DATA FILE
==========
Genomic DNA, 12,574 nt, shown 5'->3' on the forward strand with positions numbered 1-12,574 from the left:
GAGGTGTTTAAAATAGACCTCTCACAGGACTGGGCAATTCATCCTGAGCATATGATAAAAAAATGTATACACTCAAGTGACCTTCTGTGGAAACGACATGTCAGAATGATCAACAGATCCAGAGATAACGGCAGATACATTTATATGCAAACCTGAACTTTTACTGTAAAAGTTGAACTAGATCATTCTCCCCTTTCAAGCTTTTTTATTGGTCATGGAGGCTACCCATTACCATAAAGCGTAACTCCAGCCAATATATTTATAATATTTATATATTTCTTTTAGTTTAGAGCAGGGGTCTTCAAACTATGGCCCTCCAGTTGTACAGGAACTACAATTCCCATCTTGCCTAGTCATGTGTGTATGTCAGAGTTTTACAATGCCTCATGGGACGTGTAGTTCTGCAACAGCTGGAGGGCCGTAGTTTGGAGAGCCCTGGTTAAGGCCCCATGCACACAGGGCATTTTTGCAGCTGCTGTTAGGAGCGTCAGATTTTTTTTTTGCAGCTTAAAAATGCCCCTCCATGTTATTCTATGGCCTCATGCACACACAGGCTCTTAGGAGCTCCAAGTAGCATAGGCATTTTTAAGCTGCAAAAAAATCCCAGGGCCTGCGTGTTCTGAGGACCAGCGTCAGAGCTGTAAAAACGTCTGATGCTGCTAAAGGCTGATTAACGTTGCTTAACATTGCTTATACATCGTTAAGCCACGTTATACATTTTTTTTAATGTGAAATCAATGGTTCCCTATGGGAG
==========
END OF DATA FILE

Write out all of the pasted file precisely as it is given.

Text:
Genomic DNA, 12,574 nt, shown 5'->3' on the forward strand with positions numbered 1-12,574 from the left:
GAGGTGTTTAAAATAGACCTCTCACAGGACTGGGCAATTCATCCTGAGCATATGATAAAAAAATGTATACACTCAAGTGACCTTCTGTGGAAACGACATGTCAGAATGATCAACAGATCCAGAGATAACGGCAGATACATTTATATGCAAACCTGAACTTTTACTGTAAAAGTTGAACTAGATCATTCTCCCCTTTCAAGCTTTTTTATTGGTCATGGAGGCTACCCATTACCATAAAGCGTAACTCCAGCCAATATATTTATAATATTTATATATTTCTTTTAGTTTAGAGCAGGGGTCTTCAAACTATGGCCCTCCAGTTGTACAGGAACTACAATTCCCATCTTGCCTAGTCATGTGTGTATGTCAGAGTTTTACAATGCCTCATGGGACGTGTAGTTCTGCAACAGCTGGAGGGCCGTAGTTTGGAGAGCCCTGGTTAAGGCCCCATGCACACAGGGCATTTTTGCAGCTGCTGTTAGGAGCGTCAGATTTTTTTTTTGCAGCTTAAAAATGCCCCTCCATGTTATTCTATGGCCTCATGCACACACAGGCTCTTAGGAGCTCCAAGTAGCATAGGCATTTTTAAGCTGCAAAAAAATCCCAGGGCCTGCGTGTTCTGAGGACCAGCGTCAGAGCTGTAAAAACGTCTGATGCTGCTAAAGGCTGATTAACGTTGCTTAACATTGCTTATACATCGTTAAGCCACGTTATACATTTTTTTTAATGTGAAATCAATGGTTCCCTATGGGAG